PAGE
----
Ward Churchill’s case brings it up in our collective face, but most Indians in academia have had the problem of persons who “self-identify” as Indian without anything to back up the identity beyond alleged family oral history.
I have always wondered what difference it makes if the proverbial Cherokee grandmother exists? In what sense is somebody Indian who has to hire a genealogist to find an ancestor? I’m not saying that an adult onset Indian cannot belatedly form tribal ties, but connection to a tribe for such people is the exception rather than the rule.
My own position is that Indian identity is not about what you claim, but rather about who claims you.
My own position is that Indian identity is not about what you claim, but rather about who claims you. This is diametrically opposed to Churchill’s idea that self-identification is what counts.
I will leave the question with a gentle suggestion for non-Indians who wish to employ Indians. Few Indians are offended by being asked if they are enrolled in connection with a non-tribal employment application. If they are in fact enrolled, that should shift the burden to anybody who claims they are not Indian. If they are not enrolled, the burden should be on them to prove they are Indian by reference to some existing Indian community. Is this rocket science?
But what is to be done about the fakes, particularly fakes who have tenure in academia? I have participated in many conversations about this, particularly with Cherokees, who seem to be the most common victims. It’s odd to say this, but in my experience Cherokees are most likely to get their identity purloined, but Lakotas are most likely to get their culture stolen – often by the same people.
There should be a clan for these fakers in each tribe: The Ferengi Clan. Ferengi live by the Rules of Acquisition, the number of which is subject to controversy in the Star Trek universe, but the following are relevant to the present discussion:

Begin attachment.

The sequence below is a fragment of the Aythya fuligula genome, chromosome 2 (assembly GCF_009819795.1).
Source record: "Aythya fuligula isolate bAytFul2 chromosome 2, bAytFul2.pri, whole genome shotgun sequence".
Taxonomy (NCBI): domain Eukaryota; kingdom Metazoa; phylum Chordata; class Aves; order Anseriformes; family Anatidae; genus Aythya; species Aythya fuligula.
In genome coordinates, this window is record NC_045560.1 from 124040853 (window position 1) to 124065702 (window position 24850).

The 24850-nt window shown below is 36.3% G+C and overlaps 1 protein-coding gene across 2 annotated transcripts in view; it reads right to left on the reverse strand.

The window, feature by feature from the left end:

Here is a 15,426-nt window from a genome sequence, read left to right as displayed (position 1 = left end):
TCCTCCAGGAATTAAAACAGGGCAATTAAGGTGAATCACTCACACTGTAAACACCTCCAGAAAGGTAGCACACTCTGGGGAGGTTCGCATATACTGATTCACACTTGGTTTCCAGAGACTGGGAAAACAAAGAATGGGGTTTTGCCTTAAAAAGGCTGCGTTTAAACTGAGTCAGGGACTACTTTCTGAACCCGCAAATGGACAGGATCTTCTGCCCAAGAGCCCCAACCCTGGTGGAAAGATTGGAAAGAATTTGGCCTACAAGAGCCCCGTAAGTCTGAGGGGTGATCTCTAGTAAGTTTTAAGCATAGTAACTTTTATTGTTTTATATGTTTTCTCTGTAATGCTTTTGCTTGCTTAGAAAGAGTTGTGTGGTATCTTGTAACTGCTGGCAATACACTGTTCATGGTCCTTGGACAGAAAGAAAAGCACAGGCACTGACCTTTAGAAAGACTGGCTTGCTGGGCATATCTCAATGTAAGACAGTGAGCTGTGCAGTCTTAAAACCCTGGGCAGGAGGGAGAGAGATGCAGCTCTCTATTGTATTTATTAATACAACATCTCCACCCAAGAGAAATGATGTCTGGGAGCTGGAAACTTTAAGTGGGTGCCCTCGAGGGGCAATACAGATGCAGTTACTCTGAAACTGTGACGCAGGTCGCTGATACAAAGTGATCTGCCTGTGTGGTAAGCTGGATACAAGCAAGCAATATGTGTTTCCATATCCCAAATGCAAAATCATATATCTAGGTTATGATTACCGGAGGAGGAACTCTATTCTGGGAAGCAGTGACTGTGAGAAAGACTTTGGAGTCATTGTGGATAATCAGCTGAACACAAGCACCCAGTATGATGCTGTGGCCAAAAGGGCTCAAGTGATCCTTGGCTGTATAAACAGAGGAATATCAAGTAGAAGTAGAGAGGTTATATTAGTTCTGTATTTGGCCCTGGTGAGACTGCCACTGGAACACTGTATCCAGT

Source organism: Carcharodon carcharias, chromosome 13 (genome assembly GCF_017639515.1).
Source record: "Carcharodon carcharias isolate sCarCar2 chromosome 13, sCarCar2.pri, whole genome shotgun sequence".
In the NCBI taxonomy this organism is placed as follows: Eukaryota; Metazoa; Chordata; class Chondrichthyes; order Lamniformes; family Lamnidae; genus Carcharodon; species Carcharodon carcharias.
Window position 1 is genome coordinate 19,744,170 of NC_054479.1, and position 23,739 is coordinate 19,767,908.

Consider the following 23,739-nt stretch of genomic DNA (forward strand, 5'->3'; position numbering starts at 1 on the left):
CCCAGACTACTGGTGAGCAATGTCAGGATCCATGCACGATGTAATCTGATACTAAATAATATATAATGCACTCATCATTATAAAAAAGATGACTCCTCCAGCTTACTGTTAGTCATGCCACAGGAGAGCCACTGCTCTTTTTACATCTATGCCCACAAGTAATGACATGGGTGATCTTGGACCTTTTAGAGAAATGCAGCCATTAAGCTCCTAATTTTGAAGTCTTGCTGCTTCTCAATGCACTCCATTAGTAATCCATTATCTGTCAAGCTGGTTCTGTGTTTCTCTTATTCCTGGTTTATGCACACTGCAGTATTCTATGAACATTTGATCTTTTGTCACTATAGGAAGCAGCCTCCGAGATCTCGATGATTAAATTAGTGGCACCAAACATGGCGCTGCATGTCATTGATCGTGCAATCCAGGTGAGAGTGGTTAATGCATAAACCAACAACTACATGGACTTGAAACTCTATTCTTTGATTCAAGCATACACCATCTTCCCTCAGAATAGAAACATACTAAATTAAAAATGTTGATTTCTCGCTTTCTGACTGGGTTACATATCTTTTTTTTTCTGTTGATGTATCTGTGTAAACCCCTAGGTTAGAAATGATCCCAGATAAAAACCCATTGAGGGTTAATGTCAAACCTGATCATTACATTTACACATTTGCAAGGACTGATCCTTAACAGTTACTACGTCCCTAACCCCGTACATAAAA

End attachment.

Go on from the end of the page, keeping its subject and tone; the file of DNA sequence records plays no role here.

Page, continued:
10. Greed is eternal.
52. Never ask when you can take.
60. Keep your lies consistent.
97. Enough. … is never enough.
99. Trust is the biggest liability of all.
181. Not even dishonesty can tarnish the shine of profit.
284. Deep down everyone’s a Ferengi.
You get the idea, and I hope that deep down everyone is not a Ferengi, but I have had some passing strange conversations with faux Indians that leave me at a loss to understand what they do in terms other than profit.
Affirmative action is on its last legs, but there is still an advantage to claiming Indian identity if you want to teach in an Indian studies program. Your tribal ties make research partnerships with tribal colleges easier and you might be able to attract and mentor Indian students, the least successful group in higher education.
It’s easy to justify hiring a qualified Indian, but if that person is a fake the advantages quickly fade away. The university can only hope to discover the truth before they grant tenure.
What about Indians? Aren’t we harmed by the fakes, when they suck up the limited job opportunities and when they misrepresent us to the non-Indian world? Well, in a word, yes, but it’s not an Indian problem. It’s a tribal problem.
Affirmative action is on its last legs, but there is still an advantage to claiming Indian identity if you want to teach in an Indian studies program.
Tribes in modern times are in charge of their own rolls, and they can certainly in some cases make it easier to check out somebody who claims tribal citizenship. But until recently, I was at a loss to suggest how tribes could do anything proactive to discourage fakes.
I wish this idea were mine, but it belongs to Stacy Leeds, a Cherokee law professor at the University of Kansas. I mention it with her permission.
A tribe could bring a lawsuit in tribal court for an injunction against a fake who claims to be a tribal citizen. This kind of fraud harms the tribe’s reputation.
Whoa, the lawyers will say – the tribal court has no jurisdiction. That is true only if the faker is a fake. If the faker challenges tribal jurisdiction on the grounds the faker is not part of the tribal community and not bound by tribal law, there’s the self-admission of fakery. If the individual is a tribal citizen, jurisdiction can be founded both on tribal citizenship and on the fact that misrepresenting the tribe is a tort that has an impact where the tribal court is located. But if the individual is a tribal citizen, chances are we are not having this conversation.
Or, if the faker ignores the tribal court proceedings, the same result follows. The tribe gets a default judgment declaring the faker to be a fake.
Leeds’ idea is nothing short of brilliant. Court orders are public records. These kinds of lawsuits can create public documents that prove to anyone’s satisfaction that an individual is nothing but a member of the Ferengi Clan of the Wanabi Nation. Hire a Ferengi at your own risk.
Steve Russell, Cherokee Nation of Oklahoma, is a Texas trial court judge by assignment and an associate professor of criminal justice at Indiana University. He is a columnist for Indian Country Today. He lives in Bloomington and can be reached at firstname.lastname@example.org.